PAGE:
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Companion Animal Practice
Significance of plasma protein abnormalities in dogs and cats
  1. Yvonne McGrotty

    Yvonne McGrotty graduated from Glasgow in 1997 and spent two years in small animal practice in Glasgow. She returned to the veterinary school in 1999 as a resident in small animal medicine and was awarded the certificate in small animal medicine in 2000. She is currently working as a resident in emergency medicine and critical care at the Royal Veterinary College.

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  2. Clare Knottenbelt

    Clare Knottenbelt graduated from Bristol in 1994. After spending a year in mixed practice, she took up a residency in small animal internal medicine at the Royal (Dick) School of Veterinary Studies. She holds an MSc for studies in feline transfusion medicine, and the RCVS diploma in small animal medicine. She is currently lecturer in small animal medicine at Glasgow veterinary school.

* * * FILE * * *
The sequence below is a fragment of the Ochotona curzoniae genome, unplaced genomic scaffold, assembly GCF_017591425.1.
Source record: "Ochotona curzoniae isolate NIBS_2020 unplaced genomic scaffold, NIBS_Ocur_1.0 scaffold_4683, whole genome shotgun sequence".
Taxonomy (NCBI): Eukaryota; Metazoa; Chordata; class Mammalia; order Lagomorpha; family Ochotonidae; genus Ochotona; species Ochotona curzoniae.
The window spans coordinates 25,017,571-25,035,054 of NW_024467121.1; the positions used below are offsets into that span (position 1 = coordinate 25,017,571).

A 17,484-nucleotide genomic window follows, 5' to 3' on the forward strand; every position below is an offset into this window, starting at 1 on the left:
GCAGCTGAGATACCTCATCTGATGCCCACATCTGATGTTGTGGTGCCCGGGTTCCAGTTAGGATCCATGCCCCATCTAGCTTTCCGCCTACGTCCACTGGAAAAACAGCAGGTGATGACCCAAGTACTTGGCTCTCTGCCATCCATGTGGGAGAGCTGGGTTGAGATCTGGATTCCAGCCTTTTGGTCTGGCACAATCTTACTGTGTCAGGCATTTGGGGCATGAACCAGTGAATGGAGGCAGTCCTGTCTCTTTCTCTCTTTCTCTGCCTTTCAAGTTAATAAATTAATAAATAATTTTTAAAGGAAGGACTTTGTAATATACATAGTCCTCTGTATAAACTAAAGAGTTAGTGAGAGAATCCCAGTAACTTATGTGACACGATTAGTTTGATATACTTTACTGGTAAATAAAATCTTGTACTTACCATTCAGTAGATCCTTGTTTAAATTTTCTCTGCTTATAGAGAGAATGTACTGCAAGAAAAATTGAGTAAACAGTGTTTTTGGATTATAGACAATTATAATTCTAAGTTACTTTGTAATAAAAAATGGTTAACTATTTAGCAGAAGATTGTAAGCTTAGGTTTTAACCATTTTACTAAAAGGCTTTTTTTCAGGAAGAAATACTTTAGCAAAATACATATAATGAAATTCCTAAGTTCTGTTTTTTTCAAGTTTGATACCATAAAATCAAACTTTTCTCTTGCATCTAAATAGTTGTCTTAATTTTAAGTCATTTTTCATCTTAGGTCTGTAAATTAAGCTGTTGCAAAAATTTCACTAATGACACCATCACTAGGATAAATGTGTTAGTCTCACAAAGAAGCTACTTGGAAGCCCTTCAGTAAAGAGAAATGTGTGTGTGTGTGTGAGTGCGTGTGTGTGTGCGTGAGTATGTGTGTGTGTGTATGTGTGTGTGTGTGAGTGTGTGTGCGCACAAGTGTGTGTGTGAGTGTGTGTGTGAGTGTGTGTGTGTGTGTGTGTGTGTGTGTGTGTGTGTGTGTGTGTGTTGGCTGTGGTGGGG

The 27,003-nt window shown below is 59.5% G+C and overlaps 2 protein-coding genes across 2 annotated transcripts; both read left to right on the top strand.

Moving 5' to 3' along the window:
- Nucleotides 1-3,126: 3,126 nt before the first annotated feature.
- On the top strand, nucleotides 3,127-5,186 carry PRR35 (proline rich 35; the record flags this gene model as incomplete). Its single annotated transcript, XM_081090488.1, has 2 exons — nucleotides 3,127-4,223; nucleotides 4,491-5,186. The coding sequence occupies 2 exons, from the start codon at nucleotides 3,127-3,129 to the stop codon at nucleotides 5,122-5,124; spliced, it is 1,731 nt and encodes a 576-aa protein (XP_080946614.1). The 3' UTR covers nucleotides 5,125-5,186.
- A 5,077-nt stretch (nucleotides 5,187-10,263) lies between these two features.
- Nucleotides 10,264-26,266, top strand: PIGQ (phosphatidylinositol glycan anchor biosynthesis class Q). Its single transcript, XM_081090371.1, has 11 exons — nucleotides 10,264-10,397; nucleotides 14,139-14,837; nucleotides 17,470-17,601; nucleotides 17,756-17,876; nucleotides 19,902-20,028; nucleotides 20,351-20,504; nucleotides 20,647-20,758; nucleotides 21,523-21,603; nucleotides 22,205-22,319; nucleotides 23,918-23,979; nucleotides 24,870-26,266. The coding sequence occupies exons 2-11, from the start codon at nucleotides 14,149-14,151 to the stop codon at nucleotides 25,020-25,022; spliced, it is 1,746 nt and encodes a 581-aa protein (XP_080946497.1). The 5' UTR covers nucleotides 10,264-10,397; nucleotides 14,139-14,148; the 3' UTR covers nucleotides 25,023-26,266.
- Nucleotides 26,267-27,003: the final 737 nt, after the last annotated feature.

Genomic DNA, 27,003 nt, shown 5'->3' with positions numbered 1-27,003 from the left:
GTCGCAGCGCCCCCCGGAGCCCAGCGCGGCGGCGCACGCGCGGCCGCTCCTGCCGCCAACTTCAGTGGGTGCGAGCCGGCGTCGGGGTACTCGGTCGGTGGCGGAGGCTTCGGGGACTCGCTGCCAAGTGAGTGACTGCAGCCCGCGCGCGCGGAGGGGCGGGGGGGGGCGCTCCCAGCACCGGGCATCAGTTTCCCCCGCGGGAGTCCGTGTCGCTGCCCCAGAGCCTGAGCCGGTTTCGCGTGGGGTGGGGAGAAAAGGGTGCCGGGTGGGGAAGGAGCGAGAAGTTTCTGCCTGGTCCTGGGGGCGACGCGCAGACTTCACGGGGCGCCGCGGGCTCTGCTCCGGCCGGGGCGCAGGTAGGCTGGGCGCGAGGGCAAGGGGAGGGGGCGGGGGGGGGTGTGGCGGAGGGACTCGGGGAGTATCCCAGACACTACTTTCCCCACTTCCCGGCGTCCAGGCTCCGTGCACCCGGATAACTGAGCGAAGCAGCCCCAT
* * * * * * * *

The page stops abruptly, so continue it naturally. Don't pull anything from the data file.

Abstract

PLASMA protein abnormalities are a significant biochemical finding in both dogs and cats. Changes in serum protein concentrations result in a variety of clinical signs and systemic effects and are associated with a number of disease processes. Due to the wide range of potential differential diagnoses for protein abnormalities, it is important that a methodical and logical approach is implemented in order to identify the primary disease. This article discusses the significance of changes in albumin, globulin and fibrinogen fractions within plasma and describes the diagnostic work-up for animals with abnormal protein levels.

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